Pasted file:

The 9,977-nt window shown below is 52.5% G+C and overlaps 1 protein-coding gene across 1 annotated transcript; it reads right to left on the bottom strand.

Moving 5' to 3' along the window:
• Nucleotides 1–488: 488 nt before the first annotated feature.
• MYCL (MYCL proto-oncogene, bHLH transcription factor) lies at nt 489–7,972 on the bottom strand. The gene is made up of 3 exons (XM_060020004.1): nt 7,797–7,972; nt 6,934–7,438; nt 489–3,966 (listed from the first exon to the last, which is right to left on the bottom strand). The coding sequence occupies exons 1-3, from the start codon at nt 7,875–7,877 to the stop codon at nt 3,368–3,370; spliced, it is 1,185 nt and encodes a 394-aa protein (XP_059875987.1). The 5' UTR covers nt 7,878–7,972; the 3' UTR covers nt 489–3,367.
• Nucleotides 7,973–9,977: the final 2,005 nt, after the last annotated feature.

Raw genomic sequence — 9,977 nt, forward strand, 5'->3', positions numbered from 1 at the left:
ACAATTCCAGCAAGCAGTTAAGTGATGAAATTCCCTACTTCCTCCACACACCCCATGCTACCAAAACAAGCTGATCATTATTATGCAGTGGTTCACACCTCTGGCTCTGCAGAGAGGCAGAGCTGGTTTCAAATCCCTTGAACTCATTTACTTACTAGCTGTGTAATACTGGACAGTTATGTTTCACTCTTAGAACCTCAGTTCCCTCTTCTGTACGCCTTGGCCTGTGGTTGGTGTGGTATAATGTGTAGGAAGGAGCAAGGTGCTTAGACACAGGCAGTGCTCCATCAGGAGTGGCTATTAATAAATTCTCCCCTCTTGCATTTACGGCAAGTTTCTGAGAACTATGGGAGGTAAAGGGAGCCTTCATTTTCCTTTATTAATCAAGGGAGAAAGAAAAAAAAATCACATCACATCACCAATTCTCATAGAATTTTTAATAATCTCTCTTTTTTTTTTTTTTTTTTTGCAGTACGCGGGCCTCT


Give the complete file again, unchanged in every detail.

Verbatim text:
The 9,977-nt window shown below is 52.5% G+C and overlaps 1 protein-coding gene across 1 annotated transcript; it reads right to left on the bottom strand.

Moving 5' to 3' along the window:
• Nucleotides 1–488: 488 nt before the first annotated feature.
• MYCL (MYCL proto-oncogene, bHLH transcription factor) lies at nt 489–7,972 on the bottom strand. The gene is made up of 3 exons (XM_060020004.1): nt 7,797–7,972; nt 6,934–7,438; nt 489–3,966 (listed from the first exon to the last, which is right to left on the bottom strand). The coding sequence occupies exons 1-3, from the start codon at nt 7,875–7,877 to the stop codon at nt 3,368–3,370; spliced, it is 1,185 nt and encodes a 394-aa protein (XP_059875987.1). The 5' UTR covers nt 7,878–7,972; the 3' UTR covers nt 489–3,367.
• Nucleotides 7,973–9,977: the final 2,005 nt, after the last annotated feature.

Raw genomic sequence — 9,977 nt, forward strand, 5'->3', positions numbered from 1 at the left:
ACAATTCCAGCAAGCAGTTAAGTGATGAAATTCCCTACTTCCTCCACACACCCCATGCTACCAAAACAAGCTGATCATTATTATGCAGTGGTTCACACCTCTGGCTCTGCAGAGAGGCAGAGCTGGTTTCAAATCCCTTGAACTCATTTACTTACTAGCTGTGTAATACTGGACAGTTATGTTTCACTCTTAGAACCTCAGTTCCCTCTTCTGTACGCCTTGGCCTGTGGTTGGTGTGGTATAATGTGTAGGAAGGAGCAAGGTGCTTAGACACAGGCAGTGCTCCATCAGGAGTGGCTATTAATAAATTCTCCCCTCTTGCATTTACGGCAAGTTTCTGAGAACTATGGGAGGTAAAGGGAGCCTTCATTTTCCTTTATTAATCAAGGGAGAAAGAAAAAAAAATCACATCACATCACCAATTCTCATAGAATTTTTAATAATCTCTCTTTTTTTTTTTTTTTTTTTGCAGTACGCGGGCCTCT